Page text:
While the University of Alaska system offers traditional four-year degree programs related to vocational careers, prospective postsecondary CTE students can also earn associate degrees, one-year certificates and less-than-one-year certificates through University of Alaska’s community campuses, state workforce training programs, rural training centers and Alaska’s tribal college.

Distribution of Undergraduate Certificates & Degrees

Credential Alaska National
<1-year certificate 13.2% 14.7%
1-year certificate 23.4% 12.6%
Associate's degree 26.7% 24.7%
Bachelor’s degree 36.6% 48%

Source: U.S. Department of Education, National Center for Education Statistics (2010)

Where the Jobs Are: Vocational Opportunities in Alaska

Alaska’s most popular career cluster for CTE education—health science—also holds the most job openings in the state. Healthcare-related careers are on the rise due to Alaska’s aging population, expanded Medicaid eligibility and increased desire for medical services available in the Lower 48.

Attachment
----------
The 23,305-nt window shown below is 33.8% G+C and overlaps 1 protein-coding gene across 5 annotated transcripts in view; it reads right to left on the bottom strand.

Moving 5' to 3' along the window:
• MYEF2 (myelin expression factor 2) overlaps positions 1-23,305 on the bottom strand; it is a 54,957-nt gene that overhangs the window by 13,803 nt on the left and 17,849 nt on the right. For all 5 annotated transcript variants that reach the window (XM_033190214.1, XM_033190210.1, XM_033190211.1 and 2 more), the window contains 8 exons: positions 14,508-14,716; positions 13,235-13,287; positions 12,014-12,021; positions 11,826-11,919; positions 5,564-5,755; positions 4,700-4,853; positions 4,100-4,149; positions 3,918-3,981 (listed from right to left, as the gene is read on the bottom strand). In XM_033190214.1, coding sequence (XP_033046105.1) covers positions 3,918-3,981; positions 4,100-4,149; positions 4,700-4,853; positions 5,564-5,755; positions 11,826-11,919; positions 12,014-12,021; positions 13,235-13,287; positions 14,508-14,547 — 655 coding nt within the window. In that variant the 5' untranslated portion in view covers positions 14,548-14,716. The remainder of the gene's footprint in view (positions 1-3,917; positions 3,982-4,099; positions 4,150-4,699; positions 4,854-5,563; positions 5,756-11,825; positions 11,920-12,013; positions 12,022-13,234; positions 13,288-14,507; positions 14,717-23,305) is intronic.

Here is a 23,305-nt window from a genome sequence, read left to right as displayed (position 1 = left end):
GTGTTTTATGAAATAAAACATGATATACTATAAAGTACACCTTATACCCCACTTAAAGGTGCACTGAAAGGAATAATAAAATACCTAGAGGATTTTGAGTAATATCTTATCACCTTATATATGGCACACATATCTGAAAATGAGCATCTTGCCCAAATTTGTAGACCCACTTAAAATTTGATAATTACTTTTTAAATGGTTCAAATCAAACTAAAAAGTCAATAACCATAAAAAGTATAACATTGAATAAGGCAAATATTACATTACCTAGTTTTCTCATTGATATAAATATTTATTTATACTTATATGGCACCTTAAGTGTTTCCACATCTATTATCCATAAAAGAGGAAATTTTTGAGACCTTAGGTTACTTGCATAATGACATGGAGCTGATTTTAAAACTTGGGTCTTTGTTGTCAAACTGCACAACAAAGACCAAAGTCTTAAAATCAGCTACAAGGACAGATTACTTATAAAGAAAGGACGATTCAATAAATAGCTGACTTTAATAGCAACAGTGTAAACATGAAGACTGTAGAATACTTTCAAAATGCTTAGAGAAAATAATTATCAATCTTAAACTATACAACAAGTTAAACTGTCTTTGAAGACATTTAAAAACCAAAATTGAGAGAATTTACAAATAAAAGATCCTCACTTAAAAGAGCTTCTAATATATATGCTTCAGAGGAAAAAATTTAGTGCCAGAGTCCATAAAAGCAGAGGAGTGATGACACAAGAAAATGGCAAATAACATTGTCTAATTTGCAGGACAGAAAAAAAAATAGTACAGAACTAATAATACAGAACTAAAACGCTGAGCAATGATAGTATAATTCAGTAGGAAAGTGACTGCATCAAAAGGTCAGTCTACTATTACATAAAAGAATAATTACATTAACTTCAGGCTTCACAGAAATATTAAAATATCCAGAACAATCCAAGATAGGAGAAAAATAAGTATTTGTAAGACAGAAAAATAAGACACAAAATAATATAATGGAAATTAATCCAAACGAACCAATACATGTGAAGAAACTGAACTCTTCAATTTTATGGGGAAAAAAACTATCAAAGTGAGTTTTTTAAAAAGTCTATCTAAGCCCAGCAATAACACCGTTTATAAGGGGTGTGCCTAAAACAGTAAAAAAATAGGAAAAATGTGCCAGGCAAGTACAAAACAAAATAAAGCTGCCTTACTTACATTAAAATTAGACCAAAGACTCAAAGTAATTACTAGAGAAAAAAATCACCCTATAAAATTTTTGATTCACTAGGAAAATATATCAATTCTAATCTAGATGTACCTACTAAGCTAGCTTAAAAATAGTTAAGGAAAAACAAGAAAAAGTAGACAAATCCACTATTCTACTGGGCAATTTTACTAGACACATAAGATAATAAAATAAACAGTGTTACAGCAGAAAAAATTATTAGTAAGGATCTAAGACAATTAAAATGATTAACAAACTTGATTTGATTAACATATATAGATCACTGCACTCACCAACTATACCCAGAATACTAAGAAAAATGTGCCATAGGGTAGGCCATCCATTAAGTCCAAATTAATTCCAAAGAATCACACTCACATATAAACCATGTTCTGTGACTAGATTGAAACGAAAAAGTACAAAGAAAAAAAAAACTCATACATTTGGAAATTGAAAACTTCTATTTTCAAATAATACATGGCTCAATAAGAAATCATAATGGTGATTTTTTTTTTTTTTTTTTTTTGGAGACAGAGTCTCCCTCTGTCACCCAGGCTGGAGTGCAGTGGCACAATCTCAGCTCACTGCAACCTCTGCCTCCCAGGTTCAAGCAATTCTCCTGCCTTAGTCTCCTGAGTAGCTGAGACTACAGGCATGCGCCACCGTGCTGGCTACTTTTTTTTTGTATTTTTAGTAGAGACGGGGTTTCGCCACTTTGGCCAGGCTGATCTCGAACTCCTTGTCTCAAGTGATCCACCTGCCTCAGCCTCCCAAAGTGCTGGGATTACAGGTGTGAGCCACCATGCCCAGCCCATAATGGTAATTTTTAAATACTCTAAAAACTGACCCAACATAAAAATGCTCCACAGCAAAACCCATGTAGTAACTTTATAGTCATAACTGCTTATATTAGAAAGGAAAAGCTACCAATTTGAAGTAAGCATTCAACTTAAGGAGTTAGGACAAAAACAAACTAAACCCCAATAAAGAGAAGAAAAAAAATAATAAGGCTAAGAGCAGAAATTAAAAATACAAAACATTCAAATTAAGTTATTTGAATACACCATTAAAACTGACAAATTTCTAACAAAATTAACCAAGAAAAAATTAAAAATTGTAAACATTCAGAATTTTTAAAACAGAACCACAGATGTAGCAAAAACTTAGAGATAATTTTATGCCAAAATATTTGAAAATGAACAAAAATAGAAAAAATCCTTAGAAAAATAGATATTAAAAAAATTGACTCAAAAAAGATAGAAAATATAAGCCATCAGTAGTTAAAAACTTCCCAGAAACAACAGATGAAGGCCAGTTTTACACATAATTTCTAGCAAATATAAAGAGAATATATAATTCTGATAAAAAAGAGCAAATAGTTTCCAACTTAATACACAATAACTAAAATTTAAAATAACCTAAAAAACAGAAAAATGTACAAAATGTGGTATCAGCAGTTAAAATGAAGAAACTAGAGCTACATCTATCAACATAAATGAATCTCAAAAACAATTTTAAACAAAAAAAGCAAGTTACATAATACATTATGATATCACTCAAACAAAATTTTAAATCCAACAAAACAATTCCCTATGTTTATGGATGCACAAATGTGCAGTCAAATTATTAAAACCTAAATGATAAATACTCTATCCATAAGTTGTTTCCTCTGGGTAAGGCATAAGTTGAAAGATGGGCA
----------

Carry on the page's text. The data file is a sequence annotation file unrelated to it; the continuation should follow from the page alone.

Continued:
Although architecture and construction are popular vocational education programs in Alaska, jobs in the industry are expected to decline as major projects that contributed to job growth in 2015 reach completion. While the need to transport construction materials may drop, Alaska is expecting increased tourism, so additional tourism-related transportation jobs should help offset the losses in construction transportation.

Take a look at the table below to find out more about careers in Alaska with the most job openings for prospective employees with some college experience and those with associate degrees.

Careers with the Most Job Openings in Alaska

Occupation 2012 Employment Projected Annual Job Openings Percent Growth
Median Annual Wage
(Alaska, 2014)
Median Annual Wage
(National, 2014)
Postsecondary, Non-Degree (Some College)
Teacher Assistants 4,530 270 10% $36,400 $24,400
Heavy and Tractor-Trailer Truck Drivers 2,730 90 14% $52,300 $39,500
Nursing Assistants 2,080 80 19% $36,400 $25,100
Medical Assistants 1,130 60 26% $39,900 $30,000
Dental Assistants 1,080 50 27% $43,600 $35,400
Two-Year Associate's Degree
Registered Nurses 49,890 190 20% $85,500 $66,600
Geological and Petroleum Technicians 820 40 18% $57,900 $54,800
Dental Hygienists 570 30 28% $79,600 $71,500
Preschool Teachers 670 30 15% $35,300 $28,100
Air Traffic Controllers 550 20 1% $103,500 $122,300

Source: U.S. Department of Labor, Career One Stop

In the Spotlight: Trade Schools & Careers in Anchorage